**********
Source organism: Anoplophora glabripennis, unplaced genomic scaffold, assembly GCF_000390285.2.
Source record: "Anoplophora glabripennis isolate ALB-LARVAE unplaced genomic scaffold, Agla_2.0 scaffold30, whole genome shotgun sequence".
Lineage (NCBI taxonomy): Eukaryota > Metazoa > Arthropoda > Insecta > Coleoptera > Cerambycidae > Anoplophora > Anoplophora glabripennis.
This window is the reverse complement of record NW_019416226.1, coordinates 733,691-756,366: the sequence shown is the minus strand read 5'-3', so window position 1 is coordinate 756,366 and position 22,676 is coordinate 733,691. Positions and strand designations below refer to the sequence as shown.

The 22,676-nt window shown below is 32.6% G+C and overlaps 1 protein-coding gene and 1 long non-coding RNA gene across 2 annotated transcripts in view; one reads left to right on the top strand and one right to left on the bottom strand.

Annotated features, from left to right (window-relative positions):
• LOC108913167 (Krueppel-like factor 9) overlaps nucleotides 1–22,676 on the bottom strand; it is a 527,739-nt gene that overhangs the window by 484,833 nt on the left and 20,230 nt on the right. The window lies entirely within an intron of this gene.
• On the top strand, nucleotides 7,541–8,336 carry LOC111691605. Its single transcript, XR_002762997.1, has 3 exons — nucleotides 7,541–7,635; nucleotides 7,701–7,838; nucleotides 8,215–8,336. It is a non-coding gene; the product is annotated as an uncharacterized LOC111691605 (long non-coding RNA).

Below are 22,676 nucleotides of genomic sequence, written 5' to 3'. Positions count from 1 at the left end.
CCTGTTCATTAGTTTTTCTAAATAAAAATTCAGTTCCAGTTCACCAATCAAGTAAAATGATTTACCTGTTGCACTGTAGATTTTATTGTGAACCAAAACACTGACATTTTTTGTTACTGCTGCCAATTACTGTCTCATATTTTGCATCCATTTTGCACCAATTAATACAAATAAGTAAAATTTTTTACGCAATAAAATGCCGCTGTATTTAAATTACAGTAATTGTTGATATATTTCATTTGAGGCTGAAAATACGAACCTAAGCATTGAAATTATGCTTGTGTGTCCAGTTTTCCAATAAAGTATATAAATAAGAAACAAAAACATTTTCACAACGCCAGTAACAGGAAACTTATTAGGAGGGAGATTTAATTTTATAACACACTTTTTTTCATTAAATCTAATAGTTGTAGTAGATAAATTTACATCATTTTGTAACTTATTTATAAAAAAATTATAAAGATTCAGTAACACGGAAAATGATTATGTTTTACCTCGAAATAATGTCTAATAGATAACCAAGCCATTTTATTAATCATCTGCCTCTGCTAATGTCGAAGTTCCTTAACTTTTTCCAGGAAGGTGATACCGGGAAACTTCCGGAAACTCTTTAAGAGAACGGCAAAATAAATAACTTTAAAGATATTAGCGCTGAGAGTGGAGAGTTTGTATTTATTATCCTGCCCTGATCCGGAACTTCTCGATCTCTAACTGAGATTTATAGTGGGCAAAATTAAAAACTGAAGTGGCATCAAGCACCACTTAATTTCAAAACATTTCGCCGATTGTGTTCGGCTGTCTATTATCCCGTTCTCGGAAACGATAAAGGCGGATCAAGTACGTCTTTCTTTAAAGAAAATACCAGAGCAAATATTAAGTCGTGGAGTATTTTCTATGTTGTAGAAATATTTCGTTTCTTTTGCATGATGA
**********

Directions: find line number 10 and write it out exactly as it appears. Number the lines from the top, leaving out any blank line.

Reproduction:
CCTGTTCATTAGTTTTTCTAAATAAAAATTCAGTTCCAGTTCACCAATCAAGTAAAATGATTTACCTGTTGCACTGTAGATTTTATTGTGAACCAAAACACTGACATTTTTTGTTACTGCTGCCAATTACTGTCTCATATTTTGCATCCATTTTGCACCAATTAATACAAATAAGTAAAATTTTTTACGCAATAAAATGCCGCTGTATTTAAATTACAGTAATTGTTGATATATTTCATTTGAGGCTGAAAATACGAACCTAAGCATTGAAATTATGCTTGTGTGTCCAGTTTTCCAATAAAGTATATAAATAAGAAACAAAAACATTTTCACAACGCCAGTAACAGGAAACTTATTAGGAGGGAGATTTAATTTTATAACACACTTTTTTTCATTAAATCTAATAGTTGTAGTAGATAAATTTACATCATTTTGTAACTTATTTATAAAAAAATTATAAAGATTCAGTAACACGGAAAATGATTATGTTTTACCTCGAAATAATGTCTAATAGATAACCAAGCCATTTTATTAATCATCTGCCTCTGCTAATGTCGAAGTTCCTTAACTTTTTCCAGGAAGGTGATACCGGGAAACTTCCGGAAACTCTTTAAGAGAACGGCAAAATAAATAACTTTAAAGATATTAGCGCTGAGAGTGGAGAGTTTGTATTTATTATCCTGCCCTGATCCGGAACTTCTCGATCTCTAACTGAGATTTATAGTGGGCAAAATTAAAAACTGAAGTGGCATCAAGCACCACTTAATTTCAAAACATTTCGCCGATTGTGTTCGGCTGTCTATTATCCCGTTCTCGGAAACGATAAAGGCGGATCAAGTACGTCTTTCTTTAAAGAAAATACCAGAGCAAATATTAAGTCGTGGAGTATTTTCTATGTTGTAGAAATATTTCGTTTCTTTTGCATGATGA